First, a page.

But as Europe’s sweet tooth grew, people put more and more fruit into mincemeat, and eventually sugar or molasses too, and the meat became a secondary ingredient. Or even less than secondary. In the late 17th century cooks started substituting suet, the fat around the beef kidneys, for meat. Meat entirely dropped out of the recipe in 19th century England, though it remained a common ingredient in this country. The suet made the pie richer, but since suet is as hard as tallow at room temperature, it became essential to serve mince pie hot -- reheated, if necessary.
But that was part of the plan anyway. Mince pie was a calorie-rich food for cold weather. You’d make a bunch of mincemeat at the end of fall and keep it in a crock for mixing with chopped apples whenever you wanted to make pie during the winter. To preserve the mincemeat, you added brandy or whiskey to it, just as with fruitcake. The liquor part rubbed the anti-alcohol crowd wrong, so they invented liquor-free mincemeat. (Inevitably, liquorless mince pies were nicknamed “humbug” pies.)
After the Civil War, a wave of diet reform swept the country, and the reformers’ main target was pie -- above all, mince pie. If you ask people today what dangers a suet-rich pie poses, the answers will probably be obesity and cholesterol, but neither was on the reformers’ minds; their objection was that mince pie was indigestible. And the main danger of indigestion was that it caused nightmares ... an idea that faded away during the last psychiatry-oriented century.
And so did mince pie. Why? Maybe people decided they didn’t like the suet, and certainly some people feel there’s something wrong about putting meat into a dessert. But I think it’s mostly that we have a lot more food choices during the winter these days. If you want pie in December, you no longer have to rummage through the apple cellar and scoop some mincemeat out of a stone crock, you can have peach or strawberry or boysenberry pie any day of the year, just by shopping the frozen foods aisle.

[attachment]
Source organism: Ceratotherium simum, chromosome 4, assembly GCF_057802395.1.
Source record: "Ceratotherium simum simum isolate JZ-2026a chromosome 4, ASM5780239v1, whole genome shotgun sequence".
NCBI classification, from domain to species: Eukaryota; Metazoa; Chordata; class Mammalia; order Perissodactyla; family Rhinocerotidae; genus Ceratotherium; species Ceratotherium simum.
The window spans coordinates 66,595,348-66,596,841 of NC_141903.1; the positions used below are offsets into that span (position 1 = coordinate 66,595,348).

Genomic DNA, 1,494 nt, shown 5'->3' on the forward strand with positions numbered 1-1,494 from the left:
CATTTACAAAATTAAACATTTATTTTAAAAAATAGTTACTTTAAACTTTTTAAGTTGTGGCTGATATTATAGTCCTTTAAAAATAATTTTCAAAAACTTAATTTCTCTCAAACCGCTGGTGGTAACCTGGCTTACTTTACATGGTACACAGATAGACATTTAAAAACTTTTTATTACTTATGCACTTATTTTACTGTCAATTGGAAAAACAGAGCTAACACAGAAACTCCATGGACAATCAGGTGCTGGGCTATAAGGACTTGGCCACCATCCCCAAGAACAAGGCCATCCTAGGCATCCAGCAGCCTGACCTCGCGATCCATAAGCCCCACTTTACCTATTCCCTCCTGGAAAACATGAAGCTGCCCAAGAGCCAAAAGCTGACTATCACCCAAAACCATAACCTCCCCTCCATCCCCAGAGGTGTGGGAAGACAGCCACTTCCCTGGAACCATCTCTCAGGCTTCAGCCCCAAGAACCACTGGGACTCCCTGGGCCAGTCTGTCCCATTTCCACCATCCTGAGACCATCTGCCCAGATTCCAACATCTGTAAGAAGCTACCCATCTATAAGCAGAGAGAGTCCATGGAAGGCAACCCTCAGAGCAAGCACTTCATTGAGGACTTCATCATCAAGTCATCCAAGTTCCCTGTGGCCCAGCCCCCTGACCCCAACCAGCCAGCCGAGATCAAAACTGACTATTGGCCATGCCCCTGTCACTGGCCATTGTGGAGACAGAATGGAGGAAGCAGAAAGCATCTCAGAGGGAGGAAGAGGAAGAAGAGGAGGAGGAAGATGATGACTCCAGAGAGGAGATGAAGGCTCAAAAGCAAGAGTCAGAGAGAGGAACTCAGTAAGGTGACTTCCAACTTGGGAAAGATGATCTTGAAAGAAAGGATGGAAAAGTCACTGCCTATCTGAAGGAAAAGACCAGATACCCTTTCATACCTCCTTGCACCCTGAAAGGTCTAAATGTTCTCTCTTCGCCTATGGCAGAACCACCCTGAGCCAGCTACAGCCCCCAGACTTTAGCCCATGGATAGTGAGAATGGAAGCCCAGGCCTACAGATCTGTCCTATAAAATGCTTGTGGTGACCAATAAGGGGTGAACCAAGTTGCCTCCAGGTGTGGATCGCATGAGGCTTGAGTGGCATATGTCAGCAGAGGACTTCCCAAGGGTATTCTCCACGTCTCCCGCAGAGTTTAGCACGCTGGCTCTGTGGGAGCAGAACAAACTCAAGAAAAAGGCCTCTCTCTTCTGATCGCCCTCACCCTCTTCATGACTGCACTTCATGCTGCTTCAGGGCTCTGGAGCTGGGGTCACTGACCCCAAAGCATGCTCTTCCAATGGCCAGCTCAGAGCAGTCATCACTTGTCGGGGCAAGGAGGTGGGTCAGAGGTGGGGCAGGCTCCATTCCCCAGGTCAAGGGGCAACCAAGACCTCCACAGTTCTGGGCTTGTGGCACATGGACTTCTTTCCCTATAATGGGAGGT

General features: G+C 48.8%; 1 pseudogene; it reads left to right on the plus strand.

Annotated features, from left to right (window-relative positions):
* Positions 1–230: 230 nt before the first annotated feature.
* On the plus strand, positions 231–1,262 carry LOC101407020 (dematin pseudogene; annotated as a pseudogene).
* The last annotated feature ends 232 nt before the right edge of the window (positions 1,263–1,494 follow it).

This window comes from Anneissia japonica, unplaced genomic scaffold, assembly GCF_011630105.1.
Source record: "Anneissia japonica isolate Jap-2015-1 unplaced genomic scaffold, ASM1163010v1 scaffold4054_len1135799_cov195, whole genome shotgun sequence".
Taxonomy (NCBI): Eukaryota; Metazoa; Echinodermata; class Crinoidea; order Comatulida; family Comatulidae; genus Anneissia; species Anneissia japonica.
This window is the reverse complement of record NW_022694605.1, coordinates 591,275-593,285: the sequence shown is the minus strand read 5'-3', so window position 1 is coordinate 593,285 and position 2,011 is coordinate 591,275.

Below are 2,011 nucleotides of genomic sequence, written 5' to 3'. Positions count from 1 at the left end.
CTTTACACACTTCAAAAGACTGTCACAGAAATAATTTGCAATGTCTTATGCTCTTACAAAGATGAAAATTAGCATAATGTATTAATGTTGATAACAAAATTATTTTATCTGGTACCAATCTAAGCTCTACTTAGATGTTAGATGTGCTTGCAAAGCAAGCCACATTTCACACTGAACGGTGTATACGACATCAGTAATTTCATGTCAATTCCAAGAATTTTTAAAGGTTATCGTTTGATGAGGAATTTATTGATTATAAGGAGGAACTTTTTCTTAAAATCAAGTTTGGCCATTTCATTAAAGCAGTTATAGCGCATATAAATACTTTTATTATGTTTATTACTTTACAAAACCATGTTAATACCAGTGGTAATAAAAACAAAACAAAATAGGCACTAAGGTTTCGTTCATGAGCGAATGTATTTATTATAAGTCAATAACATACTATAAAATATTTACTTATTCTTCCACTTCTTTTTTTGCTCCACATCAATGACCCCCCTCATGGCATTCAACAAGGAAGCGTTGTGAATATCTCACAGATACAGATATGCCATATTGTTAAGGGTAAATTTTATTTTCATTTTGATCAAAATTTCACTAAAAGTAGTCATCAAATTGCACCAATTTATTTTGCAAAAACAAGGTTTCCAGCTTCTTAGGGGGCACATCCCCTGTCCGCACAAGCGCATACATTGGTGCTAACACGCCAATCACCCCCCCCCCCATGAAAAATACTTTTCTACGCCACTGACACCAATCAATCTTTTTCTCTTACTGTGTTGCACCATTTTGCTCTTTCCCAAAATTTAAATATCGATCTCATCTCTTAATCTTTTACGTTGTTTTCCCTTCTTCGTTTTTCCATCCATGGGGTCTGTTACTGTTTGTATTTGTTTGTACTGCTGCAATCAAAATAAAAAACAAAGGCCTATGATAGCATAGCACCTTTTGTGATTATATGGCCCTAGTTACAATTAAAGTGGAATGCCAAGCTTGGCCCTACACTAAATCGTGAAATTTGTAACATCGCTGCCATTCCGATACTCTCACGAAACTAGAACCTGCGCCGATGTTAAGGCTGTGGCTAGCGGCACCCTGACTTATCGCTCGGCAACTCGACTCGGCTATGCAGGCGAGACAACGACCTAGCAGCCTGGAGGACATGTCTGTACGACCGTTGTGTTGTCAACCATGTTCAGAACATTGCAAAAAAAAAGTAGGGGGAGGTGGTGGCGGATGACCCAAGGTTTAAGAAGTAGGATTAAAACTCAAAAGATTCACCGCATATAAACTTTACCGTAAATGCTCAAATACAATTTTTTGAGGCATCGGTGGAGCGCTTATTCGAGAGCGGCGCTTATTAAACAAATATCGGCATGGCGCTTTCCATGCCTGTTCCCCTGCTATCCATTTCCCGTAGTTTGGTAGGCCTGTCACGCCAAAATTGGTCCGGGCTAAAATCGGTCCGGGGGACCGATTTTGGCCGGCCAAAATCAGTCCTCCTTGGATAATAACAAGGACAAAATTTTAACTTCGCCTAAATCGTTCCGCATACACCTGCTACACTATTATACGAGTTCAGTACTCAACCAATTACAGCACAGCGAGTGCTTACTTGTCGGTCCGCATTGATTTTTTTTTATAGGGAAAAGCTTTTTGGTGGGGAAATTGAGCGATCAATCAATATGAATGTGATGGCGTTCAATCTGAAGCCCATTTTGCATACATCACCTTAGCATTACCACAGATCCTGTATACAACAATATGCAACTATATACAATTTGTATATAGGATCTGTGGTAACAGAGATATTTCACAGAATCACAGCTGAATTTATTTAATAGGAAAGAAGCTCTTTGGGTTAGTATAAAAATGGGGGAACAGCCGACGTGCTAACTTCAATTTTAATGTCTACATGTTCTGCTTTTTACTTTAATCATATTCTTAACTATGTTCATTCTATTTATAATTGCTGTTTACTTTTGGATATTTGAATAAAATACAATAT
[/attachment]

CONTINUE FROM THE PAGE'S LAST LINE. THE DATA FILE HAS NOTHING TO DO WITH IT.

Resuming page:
So the question is, where does mince pie go these days, now that the seasons no longer rule our tables and raisins are no longer a huge thrill?
We decided to explore a new direction for it. In farmers markets you can find people who are making some positively exciting dried fruits. We reconceived mince pie as a dessert showcasing them.
Naturally, we eliminated the meat and suet. We called a chef or two for suggestions. And then we started cooking.
The result amazed even die-hard mince haters. In place of all those musky raisins and the heavy cinnamon-clove-nutmeg range of spices, there was a mix of sweet and sour dried fruits (plus an aromatic quince) with a kick of ginger and cardamom. This was no heavy, chewy pie for cold weather but a platter of individual mini-tarts full of bright fruit flavors in a delicate buttery crust.
Actually, people started thinking along these lines a century ago. It was then that mincemeat recipes started showing up that included dried peaches or cherries, not to mention plum or strawberry preserves. So we can claim to be working in the mince pie tradition.
It’s a worthy tradition. In “The Buckeye Cookbook” (1877), Estelle Woods Wilcox wrote: “Its preparation should be confined to no careless or unworthy hands, but every ingredient should be thoughtfully provided and delicately prepared, and blended with the skill of an artist, and the precision of a mechanic. Tact, wisdom, judgment, knowledge and experience all go into the proper construction of a genuine mince-pie, to say nothing of kindness of heart and liberality of disposition.”